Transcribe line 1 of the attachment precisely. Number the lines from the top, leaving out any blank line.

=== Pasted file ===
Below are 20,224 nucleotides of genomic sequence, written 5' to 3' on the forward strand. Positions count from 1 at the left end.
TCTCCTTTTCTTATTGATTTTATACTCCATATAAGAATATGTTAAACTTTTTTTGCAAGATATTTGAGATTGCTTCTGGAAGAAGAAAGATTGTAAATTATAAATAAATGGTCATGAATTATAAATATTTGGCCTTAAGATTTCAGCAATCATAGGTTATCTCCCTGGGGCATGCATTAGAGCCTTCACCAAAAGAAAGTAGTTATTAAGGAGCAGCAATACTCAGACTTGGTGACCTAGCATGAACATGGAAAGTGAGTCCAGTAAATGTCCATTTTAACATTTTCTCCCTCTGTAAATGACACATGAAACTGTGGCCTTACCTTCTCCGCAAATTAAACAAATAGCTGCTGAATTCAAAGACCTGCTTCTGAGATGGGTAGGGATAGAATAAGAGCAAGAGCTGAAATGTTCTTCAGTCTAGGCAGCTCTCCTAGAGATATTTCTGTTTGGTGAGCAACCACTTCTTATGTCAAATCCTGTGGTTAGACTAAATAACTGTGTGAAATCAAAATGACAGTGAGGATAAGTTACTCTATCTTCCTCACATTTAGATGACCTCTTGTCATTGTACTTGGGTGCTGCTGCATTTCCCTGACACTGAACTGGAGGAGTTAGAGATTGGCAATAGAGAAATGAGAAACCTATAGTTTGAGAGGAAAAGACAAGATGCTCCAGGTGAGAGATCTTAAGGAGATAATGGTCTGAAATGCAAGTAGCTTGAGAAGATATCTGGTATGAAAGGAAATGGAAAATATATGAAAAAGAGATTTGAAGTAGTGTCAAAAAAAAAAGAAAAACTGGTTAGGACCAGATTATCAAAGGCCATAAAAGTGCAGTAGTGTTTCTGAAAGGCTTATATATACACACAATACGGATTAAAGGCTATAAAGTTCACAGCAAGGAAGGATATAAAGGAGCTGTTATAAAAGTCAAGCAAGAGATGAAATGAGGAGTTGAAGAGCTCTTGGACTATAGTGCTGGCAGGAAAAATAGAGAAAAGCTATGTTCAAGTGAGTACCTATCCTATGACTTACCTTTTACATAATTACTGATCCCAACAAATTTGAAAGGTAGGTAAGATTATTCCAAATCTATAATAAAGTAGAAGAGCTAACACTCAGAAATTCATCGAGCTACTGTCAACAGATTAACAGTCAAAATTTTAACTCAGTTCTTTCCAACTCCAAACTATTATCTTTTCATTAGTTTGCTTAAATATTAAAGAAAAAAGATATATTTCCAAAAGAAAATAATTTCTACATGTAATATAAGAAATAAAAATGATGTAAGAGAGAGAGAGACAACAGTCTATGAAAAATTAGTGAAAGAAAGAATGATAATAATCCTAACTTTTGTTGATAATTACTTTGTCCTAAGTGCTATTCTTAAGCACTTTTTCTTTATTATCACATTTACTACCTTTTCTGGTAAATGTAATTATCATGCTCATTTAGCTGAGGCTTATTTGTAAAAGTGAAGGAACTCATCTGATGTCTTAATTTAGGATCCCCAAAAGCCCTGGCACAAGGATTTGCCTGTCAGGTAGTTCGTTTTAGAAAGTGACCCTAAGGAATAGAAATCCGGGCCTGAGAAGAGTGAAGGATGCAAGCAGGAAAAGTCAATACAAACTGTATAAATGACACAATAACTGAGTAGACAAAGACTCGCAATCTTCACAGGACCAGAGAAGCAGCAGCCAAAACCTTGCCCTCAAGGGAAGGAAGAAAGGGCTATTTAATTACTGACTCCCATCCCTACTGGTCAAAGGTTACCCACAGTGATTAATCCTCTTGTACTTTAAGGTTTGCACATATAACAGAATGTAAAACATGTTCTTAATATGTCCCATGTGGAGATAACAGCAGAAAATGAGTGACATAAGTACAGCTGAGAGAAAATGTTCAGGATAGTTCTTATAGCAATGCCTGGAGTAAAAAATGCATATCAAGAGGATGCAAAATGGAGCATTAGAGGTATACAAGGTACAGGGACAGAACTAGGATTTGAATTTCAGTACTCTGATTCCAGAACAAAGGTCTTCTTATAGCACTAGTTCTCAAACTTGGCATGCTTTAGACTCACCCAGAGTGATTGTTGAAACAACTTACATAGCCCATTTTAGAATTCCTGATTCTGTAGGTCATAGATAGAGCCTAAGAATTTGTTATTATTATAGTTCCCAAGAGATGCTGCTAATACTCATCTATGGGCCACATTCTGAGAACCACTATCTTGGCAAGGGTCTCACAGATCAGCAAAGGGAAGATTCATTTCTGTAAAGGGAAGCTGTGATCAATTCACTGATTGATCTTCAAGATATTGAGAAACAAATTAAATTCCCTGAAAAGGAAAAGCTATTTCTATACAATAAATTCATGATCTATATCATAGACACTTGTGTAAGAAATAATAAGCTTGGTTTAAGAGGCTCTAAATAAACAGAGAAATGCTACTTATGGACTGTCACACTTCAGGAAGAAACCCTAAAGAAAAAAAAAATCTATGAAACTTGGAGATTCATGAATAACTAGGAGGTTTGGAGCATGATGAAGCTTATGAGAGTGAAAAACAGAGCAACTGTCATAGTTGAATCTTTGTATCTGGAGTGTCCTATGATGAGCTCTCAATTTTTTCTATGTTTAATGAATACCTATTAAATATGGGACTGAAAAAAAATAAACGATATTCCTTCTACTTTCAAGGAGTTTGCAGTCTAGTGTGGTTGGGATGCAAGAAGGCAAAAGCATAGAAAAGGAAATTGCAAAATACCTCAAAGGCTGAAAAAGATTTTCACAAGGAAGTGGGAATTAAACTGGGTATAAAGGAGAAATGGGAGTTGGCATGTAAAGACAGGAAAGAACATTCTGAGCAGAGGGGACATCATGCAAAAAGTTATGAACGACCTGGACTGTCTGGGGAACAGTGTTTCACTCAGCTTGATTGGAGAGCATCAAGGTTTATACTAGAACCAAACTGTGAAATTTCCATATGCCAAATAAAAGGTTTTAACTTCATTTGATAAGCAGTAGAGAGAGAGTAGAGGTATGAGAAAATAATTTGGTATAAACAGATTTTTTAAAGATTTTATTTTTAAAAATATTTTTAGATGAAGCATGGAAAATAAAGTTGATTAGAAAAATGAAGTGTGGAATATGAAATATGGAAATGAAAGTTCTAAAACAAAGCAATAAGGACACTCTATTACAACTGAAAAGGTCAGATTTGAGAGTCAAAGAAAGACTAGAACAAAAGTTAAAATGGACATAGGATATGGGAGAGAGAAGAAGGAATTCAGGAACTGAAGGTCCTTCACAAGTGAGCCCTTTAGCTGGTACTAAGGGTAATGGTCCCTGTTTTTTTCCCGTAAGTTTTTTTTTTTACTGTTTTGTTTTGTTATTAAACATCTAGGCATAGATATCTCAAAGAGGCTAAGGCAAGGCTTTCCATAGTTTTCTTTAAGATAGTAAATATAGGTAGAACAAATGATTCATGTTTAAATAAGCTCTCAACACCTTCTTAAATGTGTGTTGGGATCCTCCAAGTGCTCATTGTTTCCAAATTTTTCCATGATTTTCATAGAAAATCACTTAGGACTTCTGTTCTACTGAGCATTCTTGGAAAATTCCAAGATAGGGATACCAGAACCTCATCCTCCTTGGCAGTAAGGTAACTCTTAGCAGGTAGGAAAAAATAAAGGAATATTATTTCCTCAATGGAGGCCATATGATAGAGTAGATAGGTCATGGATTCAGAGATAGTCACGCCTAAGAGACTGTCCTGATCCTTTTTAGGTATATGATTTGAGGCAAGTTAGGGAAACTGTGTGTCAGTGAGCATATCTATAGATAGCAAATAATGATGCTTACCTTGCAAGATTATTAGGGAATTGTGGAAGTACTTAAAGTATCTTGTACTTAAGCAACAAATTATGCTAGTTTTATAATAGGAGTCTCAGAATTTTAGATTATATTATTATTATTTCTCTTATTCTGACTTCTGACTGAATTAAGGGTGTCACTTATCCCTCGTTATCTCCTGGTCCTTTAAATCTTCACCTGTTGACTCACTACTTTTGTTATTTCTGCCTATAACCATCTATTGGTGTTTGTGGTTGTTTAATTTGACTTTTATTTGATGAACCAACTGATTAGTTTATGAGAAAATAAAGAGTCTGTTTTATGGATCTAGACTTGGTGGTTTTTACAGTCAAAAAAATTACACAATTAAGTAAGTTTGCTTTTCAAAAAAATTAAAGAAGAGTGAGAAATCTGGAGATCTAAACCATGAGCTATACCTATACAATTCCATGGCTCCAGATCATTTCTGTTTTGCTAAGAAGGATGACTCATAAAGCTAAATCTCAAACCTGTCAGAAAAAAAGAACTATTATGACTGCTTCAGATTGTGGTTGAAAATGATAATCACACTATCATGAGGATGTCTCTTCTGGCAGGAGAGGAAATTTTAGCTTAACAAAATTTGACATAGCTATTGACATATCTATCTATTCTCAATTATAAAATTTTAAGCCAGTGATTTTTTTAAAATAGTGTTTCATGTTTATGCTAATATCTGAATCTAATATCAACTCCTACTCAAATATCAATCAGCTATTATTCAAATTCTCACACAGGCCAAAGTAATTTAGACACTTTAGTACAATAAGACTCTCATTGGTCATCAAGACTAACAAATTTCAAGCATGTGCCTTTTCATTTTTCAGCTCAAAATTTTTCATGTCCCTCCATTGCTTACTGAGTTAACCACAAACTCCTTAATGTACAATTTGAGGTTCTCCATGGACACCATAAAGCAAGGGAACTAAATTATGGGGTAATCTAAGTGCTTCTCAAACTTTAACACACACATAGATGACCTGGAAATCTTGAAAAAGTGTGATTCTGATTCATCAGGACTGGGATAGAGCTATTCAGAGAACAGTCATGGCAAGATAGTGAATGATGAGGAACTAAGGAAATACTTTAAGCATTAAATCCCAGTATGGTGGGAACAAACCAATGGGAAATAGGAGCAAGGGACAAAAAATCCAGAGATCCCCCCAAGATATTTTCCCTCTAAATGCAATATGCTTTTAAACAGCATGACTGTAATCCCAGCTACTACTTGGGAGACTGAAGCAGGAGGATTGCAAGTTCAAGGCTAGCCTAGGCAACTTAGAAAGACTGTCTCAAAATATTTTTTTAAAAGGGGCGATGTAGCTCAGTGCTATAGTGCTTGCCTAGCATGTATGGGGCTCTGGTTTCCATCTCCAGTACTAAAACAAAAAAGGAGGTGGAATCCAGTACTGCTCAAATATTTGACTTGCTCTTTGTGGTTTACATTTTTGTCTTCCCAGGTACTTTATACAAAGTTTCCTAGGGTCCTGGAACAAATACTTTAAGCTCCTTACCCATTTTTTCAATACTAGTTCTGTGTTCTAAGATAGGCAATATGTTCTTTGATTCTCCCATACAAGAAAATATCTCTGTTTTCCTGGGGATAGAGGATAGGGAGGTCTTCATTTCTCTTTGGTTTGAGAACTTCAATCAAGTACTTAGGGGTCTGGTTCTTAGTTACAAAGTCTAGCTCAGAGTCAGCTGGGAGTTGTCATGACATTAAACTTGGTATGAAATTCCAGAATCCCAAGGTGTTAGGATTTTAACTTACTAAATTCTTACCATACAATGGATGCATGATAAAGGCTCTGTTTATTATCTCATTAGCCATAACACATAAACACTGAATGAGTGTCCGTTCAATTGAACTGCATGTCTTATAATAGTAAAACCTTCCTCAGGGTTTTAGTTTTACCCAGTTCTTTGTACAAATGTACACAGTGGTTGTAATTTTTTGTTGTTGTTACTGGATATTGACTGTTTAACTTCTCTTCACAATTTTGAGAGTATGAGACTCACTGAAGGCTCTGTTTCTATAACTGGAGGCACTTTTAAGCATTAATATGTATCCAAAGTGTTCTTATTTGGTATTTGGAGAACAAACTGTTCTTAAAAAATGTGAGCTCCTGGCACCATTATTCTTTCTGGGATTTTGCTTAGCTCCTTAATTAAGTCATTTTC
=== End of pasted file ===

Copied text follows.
Below are 20,224 nucleotides of genomic sequence, written 5' to 3' on the forward strand. Positions count from 1 at the left end.